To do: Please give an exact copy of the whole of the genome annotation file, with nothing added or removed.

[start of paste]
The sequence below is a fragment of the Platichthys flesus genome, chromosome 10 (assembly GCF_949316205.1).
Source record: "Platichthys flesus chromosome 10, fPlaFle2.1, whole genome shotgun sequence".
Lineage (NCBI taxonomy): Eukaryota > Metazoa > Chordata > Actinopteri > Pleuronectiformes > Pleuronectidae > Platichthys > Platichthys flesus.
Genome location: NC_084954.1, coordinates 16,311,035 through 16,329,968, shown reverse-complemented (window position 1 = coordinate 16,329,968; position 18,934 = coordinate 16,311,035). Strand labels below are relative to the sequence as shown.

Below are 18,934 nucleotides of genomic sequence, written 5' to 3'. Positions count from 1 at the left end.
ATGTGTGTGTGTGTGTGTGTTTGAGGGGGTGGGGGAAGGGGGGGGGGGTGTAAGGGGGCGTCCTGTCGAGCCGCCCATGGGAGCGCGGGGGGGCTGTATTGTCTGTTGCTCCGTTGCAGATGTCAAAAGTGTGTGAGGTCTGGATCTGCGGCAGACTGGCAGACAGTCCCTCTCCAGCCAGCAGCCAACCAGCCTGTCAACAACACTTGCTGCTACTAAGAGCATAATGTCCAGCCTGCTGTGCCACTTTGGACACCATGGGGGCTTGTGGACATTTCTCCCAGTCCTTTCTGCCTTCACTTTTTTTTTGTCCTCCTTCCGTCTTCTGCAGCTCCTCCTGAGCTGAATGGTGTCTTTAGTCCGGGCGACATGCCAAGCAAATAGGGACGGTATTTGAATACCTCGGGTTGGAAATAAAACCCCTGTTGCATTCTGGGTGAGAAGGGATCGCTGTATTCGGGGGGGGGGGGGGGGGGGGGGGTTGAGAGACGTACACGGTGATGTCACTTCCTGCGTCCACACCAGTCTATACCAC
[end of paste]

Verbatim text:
The sequence below is a fragment of the Platichthys flesus genome, chromosome 10 (assembly GCF_949316205.1).
Source record: "Platichthys flesus chromosome 10, fPlaFle2.1, whole genome shotgun sequence".
Lineage (NCBI taxonomy): Eukaryota > Metazoa > Chordata > Actinopteri > Pleuronectiformes > Pleuronectidae > Platichthys > Platichthys flesus.
Genome location: NC_084954.1, coordinates 16,311,035 through 16,329,968, shown reverse-complemented (window position 1 = coordinate 16,329,968; position 18,934 = coordinate 16,311,035). Strand labels below are relative to the sequence as shown.

Below are 18,934 nucleotides of genomic sequence, written 5' to 3'. Positions count from 1 at the left end.
ATGTGTGTGTGTGTGTGTGTTTGAGGGGGTGGGGGAAGGGGGGGGGGGTGTAAGGGGGCGTCCTGTCGAGCCGCCCATGGGAGCGCGGGGGGGCTGTATTGTCTGTTGCTCCGTTGCAGATGTCAAAAGTGTGTGAGGTCTGGATCTGCGGCAGACTGGCAGACAGTCCCTCTCCAGCCAGCAGCCAACCAGCCTGTCAACAACACTTGCTGCTACTAAGAGCATAATGTCCAGCCTGCTGTGCCACTTTGGACACCATGGGGGCTTGTGGACATTTCTCCCAGTCCTTTCTGCCTTCACTTTTTTTTTGTCCTCCTTCCGTCTTCTGCAGCTCCTCCTGAGCTGAATGGTGTCTTTAGTCCGGGCGACATGCCAAGCAAATAGGGACGGTATTTGAATACCTCGGGTTGGAAATAAAACCCCTGTTGCATTCTGGGTGAGAAGGGATCGCTGTATTCGGGGGGGGGGGGGGGGGGGGGGGTTGAGAGACGTACACGGTGATGTCACTTCCTGCGTCCACACCAGTCTATACCAC